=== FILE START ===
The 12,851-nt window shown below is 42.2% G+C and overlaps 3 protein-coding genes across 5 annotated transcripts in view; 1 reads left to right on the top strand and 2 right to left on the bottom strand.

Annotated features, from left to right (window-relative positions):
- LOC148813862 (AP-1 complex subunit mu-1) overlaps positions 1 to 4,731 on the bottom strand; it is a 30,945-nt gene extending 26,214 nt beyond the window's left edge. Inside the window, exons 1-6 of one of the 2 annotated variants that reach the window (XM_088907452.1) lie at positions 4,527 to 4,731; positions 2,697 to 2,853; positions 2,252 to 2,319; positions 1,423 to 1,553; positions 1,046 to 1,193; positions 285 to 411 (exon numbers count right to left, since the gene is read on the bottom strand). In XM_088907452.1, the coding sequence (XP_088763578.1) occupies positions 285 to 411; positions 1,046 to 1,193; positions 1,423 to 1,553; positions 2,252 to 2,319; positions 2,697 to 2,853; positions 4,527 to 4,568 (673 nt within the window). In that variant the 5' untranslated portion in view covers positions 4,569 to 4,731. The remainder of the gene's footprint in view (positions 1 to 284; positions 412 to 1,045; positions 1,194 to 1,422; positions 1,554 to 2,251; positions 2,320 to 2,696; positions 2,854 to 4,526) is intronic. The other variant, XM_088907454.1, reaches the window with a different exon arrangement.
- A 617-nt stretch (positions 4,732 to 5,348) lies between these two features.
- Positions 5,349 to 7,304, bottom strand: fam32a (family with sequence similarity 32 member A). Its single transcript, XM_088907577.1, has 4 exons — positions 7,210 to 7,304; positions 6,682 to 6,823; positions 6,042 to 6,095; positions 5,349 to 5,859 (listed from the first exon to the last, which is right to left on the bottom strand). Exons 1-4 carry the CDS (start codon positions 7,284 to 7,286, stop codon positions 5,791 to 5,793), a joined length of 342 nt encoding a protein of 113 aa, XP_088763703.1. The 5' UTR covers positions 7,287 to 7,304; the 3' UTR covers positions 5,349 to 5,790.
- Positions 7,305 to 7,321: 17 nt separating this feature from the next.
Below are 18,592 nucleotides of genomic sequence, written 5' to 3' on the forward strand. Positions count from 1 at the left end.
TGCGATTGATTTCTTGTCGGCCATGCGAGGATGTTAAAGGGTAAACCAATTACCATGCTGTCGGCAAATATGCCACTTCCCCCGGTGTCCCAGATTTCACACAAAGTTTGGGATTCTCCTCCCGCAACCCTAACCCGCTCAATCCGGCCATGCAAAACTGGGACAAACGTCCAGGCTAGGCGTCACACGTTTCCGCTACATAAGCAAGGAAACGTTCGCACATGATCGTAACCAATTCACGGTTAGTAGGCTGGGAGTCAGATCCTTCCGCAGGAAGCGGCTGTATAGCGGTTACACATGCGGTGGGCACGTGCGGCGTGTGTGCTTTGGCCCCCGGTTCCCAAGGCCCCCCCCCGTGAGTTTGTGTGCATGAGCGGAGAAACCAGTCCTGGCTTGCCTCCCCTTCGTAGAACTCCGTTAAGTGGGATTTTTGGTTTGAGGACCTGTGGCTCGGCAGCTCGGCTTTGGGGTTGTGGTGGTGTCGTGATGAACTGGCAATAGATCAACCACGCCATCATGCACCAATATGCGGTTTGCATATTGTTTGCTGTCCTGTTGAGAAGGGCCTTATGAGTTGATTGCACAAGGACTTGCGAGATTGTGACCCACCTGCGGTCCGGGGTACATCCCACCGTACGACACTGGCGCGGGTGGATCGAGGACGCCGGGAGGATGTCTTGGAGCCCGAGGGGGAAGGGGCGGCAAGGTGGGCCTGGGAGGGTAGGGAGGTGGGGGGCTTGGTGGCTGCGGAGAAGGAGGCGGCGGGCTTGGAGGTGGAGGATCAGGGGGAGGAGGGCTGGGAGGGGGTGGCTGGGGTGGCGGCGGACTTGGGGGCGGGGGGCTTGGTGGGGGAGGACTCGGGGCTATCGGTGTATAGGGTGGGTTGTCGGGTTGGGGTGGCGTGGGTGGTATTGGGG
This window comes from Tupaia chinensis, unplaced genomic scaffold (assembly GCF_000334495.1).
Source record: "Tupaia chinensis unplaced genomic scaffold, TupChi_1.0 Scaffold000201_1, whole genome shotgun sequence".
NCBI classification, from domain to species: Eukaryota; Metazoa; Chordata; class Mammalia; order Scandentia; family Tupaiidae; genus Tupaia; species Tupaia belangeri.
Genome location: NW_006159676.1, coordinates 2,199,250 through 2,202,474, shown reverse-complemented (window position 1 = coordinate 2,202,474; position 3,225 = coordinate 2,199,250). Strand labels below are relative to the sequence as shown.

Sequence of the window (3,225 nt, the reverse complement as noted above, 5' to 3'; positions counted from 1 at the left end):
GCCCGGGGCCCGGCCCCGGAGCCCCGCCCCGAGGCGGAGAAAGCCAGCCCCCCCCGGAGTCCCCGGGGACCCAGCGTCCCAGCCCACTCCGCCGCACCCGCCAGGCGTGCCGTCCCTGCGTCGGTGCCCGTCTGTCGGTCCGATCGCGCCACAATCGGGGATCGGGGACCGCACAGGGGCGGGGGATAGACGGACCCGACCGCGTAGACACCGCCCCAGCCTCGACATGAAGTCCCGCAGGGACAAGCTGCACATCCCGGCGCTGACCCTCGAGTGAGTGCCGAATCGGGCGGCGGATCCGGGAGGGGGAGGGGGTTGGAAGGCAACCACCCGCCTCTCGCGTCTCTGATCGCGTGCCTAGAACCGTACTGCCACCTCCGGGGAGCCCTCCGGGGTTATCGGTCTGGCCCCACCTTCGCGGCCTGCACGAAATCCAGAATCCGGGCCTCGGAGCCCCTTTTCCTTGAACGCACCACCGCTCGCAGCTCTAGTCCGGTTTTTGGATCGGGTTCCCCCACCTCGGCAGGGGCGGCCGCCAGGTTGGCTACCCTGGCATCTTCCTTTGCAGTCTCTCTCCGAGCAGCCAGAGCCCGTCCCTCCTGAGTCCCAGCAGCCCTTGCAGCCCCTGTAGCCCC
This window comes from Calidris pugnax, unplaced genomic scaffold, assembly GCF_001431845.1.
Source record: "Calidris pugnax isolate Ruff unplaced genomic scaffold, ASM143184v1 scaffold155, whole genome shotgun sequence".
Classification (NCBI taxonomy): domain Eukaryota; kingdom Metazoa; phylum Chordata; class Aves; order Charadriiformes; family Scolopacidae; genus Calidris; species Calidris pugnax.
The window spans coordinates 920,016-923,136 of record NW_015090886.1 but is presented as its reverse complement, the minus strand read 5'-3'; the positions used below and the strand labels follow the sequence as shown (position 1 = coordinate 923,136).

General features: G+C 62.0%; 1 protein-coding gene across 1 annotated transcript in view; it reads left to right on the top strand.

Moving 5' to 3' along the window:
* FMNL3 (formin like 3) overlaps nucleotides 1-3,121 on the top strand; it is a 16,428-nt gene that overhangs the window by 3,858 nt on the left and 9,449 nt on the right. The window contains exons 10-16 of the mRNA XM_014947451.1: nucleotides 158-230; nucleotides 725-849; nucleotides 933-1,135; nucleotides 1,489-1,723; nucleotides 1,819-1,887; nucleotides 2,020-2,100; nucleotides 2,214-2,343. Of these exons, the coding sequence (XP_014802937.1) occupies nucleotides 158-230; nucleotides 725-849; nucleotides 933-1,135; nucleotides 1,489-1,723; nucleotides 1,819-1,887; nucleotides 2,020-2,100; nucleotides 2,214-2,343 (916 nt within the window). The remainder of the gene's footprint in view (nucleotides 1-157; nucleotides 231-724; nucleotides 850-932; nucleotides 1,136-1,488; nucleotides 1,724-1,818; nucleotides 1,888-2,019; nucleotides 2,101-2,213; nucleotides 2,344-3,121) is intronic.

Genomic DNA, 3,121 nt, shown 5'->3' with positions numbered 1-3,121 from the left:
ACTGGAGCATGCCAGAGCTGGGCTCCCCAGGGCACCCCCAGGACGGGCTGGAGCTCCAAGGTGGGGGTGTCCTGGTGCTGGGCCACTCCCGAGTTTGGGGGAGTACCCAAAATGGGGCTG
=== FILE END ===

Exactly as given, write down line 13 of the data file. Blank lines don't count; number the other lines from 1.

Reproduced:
Sequence of the window (3,225 nt, the reverse complement as noted above, 5' to 3'; positions counted from 1 at the left end):